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Saturday, December 13, 2014

God and our idols

Collectively and individually, we often attempt to create the God we want to worship. We construct an image in our minds of what we think God looks like, and we attribute to "Him" the personality traits that seem most appropriate to us. We do this in 2014, and the people of ancient Egypt and Babylon did it in times past. Moreover, it is clear that some of the people who contributed to the Judeo-Christian canon did the same thing. It is, therefore, the epitome of arrogance to suggest that the "Christian" conception of God (as if you could actually get Catholics, Protestants, Mormons and Jehovah's Witnesses to agree on such a thing) is the true image of the Supreme God; or that other conceptions are somehow inferior to the one put forward by Christians.

"How can you say such a thing?" some of my Fundamentalist friends will ask. "Read your Bible!" is my answer. There are numerous scriptures that portray God as an angry, hateful, impatient, vindictive and cruel personage. There are many scriptures that have God zapping people in an angry outburst. Other scriptures suggest God's approval of genocide or have "Him" ordering "His" people to exterminate their enemies. In many of these scriptures, even babies and little children are not spared from God's wrath. It's like "Oh boy, now you've really pissed me off!"

Is God that much like us? Does "He" lose his temper and hold grudges like we do? Does God lash out at people who anger him? What about the scriptures who portray God as the epitome of love? What about those scriptures that attribute endless patience, compassion and mercy to "Him?" Aren't scriptures that portray God as being better than us more believable than those that identify "Him" with our basest tendencies?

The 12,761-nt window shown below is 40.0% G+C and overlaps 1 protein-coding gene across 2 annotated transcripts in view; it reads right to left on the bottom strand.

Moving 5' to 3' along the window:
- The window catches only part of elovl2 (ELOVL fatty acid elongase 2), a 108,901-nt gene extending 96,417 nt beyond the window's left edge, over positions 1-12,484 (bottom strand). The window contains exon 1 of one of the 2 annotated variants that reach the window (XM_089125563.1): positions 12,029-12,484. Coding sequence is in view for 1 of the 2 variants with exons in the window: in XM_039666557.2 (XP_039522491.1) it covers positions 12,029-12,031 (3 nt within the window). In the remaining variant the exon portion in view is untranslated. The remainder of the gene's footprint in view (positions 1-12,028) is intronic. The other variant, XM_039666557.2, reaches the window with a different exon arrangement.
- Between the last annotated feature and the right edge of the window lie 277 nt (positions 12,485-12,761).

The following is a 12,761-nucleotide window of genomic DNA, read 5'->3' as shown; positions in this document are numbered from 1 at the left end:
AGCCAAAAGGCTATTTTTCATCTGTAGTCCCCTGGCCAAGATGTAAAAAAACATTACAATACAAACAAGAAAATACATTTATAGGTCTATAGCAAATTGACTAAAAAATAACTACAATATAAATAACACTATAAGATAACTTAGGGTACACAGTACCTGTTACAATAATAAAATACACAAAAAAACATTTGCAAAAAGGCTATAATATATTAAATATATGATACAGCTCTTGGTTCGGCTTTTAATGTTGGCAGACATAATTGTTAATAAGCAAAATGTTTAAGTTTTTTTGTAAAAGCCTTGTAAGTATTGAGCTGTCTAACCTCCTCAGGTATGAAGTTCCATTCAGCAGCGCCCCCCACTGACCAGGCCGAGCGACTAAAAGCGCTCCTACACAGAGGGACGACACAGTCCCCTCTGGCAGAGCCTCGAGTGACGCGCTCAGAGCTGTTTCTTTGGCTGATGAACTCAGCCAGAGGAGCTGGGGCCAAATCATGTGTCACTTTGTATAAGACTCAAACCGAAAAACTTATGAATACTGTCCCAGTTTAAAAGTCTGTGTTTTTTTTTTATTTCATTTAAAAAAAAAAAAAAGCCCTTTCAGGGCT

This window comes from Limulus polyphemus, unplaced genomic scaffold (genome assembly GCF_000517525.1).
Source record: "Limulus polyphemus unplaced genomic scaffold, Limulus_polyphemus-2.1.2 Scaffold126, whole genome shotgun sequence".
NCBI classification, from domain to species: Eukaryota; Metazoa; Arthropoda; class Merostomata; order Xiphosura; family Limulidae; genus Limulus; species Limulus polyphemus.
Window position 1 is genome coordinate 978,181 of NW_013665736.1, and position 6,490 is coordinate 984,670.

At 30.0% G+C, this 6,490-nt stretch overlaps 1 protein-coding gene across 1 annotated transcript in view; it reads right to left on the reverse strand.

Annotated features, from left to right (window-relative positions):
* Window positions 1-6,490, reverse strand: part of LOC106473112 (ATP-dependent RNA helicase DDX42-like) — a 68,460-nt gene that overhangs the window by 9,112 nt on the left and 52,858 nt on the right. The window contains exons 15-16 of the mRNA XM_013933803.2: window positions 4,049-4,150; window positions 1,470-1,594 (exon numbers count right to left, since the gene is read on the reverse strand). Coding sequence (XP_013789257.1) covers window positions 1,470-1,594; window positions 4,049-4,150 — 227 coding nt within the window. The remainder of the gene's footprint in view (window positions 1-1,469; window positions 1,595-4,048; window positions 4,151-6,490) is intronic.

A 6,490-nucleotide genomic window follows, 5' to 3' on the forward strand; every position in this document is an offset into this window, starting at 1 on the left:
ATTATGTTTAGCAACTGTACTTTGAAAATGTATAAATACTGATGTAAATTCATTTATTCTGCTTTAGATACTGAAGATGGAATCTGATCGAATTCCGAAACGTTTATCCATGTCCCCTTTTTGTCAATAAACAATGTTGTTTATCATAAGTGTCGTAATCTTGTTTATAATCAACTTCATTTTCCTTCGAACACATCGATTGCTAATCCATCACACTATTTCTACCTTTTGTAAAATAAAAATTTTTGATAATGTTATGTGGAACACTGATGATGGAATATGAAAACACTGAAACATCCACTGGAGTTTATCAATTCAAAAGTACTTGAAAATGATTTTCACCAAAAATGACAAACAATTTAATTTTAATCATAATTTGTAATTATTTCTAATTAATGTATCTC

Isaiah wrote: "To whom can you compare God? What image can you find to resemble him? Can he be compared to an idol formed in a mold, overlaid with gold, and decorated with silver chains?" (Isaiah 40:18-19) And, "'To whom will you compare me? Who is my equal?' asks the Holy One. Look up into the heavens. Who created all the stars? He brings them out like an army, one after another, calling each by its name. Because of his great power and incomparable strength, not a single one is missing." (verses 25-26) That's God on a cosmic level - not some petty tyrant ready to zap an errant human at a moment's whim! (That sounds more in line with the Greeks' conception of Zeus and his lightning bolts than it does with a God that would be worthy of everyone's worship)

Indeed, we could argue with some justification that one of the central themes of the Judeo-Christian Scriptures is the admonition that all of us should strive to be more like God. In this respect, it might be instructive to consider the aims of other religious faiths to see if they contradict or comport with such an objective before we dismiss them or declare them to be in error. As an example, I found this statement at http://www.aboutbuddhism.org/what-is-buddhism.htm/ under the heading "What is Buddhism?": "Buddha explained that all our problems and suffering arise from confused and negative states of mind, and that all our happiness and good fortune arise from peaceful and positive states of mind. He taught methods for gradually overcoming our negative minds such as anger, jealousy and ignorance, and developing our positive minds such as love, compassion and wisdom. Through this we will come to experience lasting peace and happiness. These methods work for anyone, in any country, in any age. Once we have gained experience of them for ourselves we can pass them on to others so they too can enjoy the same benefits."

Maybe we should take a moment to evaluate our own conception of God. What does your idol look like? When you think of God, do you imagine something or someone that transcends yourself and the world around you? Or do you thing of someone who looks, thinks and acts like you? And, when you calmly consider such questions in this fashion, which version of God seems more plausible or probable to you?

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